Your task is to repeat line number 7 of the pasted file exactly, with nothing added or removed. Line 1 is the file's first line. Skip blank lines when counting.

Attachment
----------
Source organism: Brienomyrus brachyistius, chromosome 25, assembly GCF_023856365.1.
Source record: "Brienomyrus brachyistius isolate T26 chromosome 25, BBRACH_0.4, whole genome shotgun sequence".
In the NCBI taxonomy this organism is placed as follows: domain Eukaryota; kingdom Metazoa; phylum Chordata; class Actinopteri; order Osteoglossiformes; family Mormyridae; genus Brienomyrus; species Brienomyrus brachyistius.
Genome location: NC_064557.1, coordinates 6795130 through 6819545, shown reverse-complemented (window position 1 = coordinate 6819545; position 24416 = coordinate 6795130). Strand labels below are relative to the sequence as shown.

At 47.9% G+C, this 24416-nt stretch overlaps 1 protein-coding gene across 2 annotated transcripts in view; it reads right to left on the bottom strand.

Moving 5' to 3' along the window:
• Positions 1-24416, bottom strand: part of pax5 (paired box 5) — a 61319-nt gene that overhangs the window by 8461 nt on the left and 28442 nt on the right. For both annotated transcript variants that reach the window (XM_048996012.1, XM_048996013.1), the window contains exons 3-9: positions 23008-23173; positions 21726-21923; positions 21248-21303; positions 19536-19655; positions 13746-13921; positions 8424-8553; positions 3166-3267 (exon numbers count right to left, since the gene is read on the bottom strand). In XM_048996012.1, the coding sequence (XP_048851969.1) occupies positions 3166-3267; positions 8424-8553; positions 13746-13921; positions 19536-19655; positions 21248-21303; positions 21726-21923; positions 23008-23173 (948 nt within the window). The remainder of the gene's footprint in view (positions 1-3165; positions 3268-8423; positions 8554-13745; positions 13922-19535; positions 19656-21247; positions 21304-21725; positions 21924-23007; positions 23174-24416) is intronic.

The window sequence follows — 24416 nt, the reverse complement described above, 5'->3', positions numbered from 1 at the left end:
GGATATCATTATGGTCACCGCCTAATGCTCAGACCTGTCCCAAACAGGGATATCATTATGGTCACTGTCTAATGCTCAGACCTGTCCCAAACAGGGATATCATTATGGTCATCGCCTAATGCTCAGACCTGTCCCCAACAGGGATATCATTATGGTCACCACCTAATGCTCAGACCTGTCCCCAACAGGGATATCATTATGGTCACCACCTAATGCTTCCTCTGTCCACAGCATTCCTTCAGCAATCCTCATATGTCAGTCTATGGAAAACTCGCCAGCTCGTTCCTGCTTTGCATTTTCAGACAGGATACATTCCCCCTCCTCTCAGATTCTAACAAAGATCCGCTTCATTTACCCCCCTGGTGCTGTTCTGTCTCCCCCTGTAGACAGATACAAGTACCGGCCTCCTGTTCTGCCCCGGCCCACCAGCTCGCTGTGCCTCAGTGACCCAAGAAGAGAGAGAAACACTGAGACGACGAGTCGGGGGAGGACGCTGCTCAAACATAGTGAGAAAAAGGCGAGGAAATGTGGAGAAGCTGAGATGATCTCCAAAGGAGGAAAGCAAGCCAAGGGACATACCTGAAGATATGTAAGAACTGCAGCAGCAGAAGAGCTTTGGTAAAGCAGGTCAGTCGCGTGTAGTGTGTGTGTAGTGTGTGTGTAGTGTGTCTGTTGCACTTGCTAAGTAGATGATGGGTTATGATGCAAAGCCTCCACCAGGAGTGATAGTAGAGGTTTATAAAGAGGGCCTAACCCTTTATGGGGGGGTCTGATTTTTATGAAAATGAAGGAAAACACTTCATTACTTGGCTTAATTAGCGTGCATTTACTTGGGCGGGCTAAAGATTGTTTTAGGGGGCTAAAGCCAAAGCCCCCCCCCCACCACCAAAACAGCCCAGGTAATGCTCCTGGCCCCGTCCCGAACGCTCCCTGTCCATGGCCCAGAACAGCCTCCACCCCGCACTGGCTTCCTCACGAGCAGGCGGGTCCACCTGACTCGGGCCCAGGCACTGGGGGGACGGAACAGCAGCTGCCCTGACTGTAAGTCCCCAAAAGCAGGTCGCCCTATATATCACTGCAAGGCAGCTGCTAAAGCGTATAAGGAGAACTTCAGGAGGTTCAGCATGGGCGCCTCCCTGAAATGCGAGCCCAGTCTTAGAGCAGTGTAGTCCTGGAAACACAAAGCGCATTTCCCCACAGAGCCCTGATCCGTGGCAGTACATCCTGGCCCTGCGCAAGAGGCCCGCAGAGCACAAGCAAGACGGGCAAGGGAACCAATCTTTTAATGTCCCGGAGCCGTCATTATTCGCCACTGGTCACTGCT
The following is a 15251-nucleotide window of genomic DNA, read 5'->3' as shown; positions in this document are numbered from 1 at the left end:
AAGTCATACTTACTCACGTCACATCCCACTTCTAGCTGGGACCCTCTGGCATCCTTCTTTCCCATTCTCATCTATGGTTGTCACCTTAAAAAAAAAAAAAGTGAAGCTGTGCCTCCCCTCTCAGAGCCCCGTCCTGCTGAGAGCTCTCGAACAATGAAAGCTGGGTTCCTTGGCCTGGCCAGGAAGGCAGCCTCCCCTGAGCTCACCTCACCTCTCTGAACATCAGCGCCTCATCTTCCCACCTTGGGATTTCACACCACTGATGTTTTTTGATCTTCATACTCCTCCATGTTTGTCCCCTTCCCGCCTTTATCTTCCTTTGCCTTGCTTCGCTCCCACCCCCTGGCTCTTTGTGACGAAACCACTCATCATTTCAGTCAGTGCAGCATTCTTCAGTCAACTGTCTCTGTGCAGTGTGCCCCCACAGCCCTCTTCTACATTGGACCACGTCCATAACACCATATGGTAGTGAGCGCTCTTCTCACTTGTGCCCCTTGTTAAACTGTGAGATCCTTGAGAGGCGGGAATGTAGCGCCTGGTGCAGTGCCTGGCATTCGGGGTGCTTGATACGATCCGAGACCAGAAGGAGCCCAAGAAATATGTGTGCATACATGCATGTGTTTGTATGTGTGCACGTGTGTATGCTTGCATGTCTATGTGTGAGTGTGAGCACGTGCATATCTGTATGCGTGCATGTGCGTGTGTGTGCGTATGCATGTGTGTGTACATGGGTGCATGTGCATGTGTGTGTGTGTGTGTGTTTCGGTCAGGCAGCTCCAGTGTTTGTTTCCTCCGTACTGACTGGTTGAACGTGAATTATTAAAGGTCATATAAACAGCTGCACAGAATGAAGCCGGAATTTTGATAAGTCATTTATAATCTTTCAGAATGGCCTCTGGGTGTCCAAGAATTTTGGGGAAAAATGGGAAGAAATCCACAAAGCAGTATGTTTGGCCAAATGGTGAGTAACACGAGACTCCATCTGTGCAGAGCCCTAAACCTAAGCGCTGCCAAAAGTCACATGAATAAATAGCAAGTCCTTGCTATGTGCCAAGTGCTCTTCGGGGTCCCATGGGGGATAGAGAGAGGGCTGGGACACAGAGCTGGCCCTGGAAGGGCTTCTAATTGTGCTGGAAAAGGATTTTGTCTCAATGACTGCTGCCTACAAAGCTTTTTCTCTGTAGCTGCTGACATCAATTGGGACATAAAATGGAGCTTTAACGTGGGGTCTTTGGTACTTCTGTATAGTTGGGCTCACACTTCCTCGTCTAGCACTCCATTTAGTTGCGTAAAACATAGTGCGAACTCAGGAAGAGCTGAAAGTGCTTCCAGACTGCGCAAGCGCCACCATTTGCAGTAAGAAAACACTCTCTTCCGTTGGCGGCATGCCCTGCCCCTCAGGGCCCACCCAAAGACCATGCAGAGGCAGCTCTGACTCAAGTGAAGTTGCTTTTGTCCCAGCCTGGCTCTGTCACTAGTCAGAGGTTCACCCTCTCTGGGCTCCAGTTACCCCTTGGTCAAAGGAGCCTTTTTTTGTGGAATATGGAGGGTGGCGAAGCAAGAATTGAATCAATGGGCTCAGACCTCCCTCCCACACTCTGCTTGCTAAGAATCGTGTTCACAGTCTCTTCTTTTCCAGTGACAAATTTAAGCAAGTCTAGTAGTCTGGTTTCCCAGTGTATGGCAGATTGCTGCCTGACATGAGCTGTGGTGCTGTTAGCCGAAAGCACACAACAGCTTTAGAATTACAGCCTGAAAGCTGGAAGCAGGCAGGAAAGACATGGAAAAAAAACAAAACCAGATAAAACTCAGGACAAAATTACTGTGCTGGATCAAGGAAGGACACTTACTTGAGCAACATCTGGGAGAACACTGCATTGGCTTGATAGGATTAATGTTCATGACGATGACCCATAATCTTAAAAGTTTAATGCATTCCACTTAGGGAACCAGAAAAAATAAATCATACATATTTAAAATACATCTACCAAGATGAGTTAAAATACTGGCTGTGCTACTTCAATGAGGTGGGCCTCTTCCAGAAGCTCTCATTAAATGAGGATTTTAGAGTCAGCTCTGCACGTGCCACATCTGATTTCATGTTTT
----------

• Positions 1-24416, bottom strand: part of pax5 (paired box 5) — a 61319-nt gene that overhangs the window by 8461 nt on the left and 28442 nt on the right. For both annotated transcript variants that reach the window (XM_048996012.1, XM_048996013.1), the window contains exons 3-9: positions 23008-23173; positions 21726-21923; positions 21248-21303; positions 19536-19655; positions 13746-13921; positions 8424-8553; positions 3166-3267 (exon numbers count right to left, since the gene is read on the bottom strand). In XM_048996012.1, the coding sequence (XP_048851969.1) occupies positions 3166-3267; positions 8424-8553; positions 13746-13921; positions 19536-19655; positions 21248-21303; positions 21726-21923; positions 23008-23173 (948 nt within the window). The remainder of the gene's footprint in view (positions 1-3165; positions 3268-8423; positions 8554-13745; positions 13922-19535; positions 19656-21247; positions 21304-21725; positions 21924-23007; positions 23174-24416) is intronic.